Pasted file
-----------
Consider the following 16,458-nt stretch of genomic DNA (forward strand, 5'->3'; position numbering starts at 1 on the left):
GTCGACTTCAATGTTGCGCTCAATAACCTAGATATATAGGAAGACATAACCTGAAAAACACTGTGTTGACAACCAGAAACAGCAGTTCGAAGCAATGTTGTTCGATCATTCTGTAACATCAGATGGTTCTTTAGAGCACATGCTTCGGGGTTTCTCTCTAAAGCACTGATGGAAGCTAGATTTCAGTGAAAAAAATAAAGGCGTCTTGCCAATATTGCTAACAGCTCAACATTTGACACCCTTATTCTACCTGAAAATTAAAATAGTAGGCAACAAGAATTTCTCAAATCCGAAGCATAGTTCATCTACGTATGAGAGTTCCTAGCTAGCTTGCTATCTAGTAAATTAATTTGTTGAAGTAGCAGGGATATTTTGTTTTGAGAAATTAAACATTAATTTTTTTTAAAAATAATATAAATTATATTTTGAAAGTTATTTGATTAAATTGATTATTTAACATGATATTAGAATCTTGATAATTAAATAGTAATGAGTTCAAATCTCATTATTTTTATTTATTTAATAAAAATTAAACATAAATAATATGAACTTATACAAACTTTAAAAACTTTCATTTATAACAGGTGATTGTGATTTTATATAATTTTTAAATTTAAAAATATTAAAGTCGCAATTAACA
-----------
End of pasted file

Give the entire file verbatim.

Consider the following 16,458-nt stretch of genomic DNA (forward strand, 5'->3'; position numbering starts at 1 on the left):
GTCGACTTCAATGTTGCGCTCAATAACCTAGATATATAGGAAGACATAACCTGAAAAACACTGTGTTGACAACCAGAAACAGCAGTTCGAAGCAATGTTGTTCGATCATTCTGTAACATCAGATGGTTCTTTAGAGCACATGCTTCGGGGTTTCTCTCTAAAGCACTGATGGAAGCTAGATTTCAGTGAAAAAAATAAAGGCGTCTTGCCAATATTGCTAACAGCTCAACATTTGACACCCTTATTCTACCTGAAAATTAAAATAGTAGGCAACAAGAATTTCTCAAATCCGAAGCATAGTTCATCTACGTATGAGAGTTCCTAGCTAGCTTGCTATCTAGTAAATTAATTTGTTGAAGTAGCAGGGATATTTTGTTTTGAGAAATTAAACATTAATTTTTTTTAAAAATAATATAAATTATATTTTGAAAGTTATTTGATTAAATTGATTATTTAACATGATATTAGAATCTTGATAATTAAATAGTAATGAGTTCAAATCTCATTATTTTTATTTATTTAATAAAAATTAAACATAAATAATATGAACTTATACAAACTTTAAAAACTTTCATTTATAACAGGTGATTGTGATTTTATATAATTTTTAAATTTAAAAATATTAAAGTCGCAATTAACA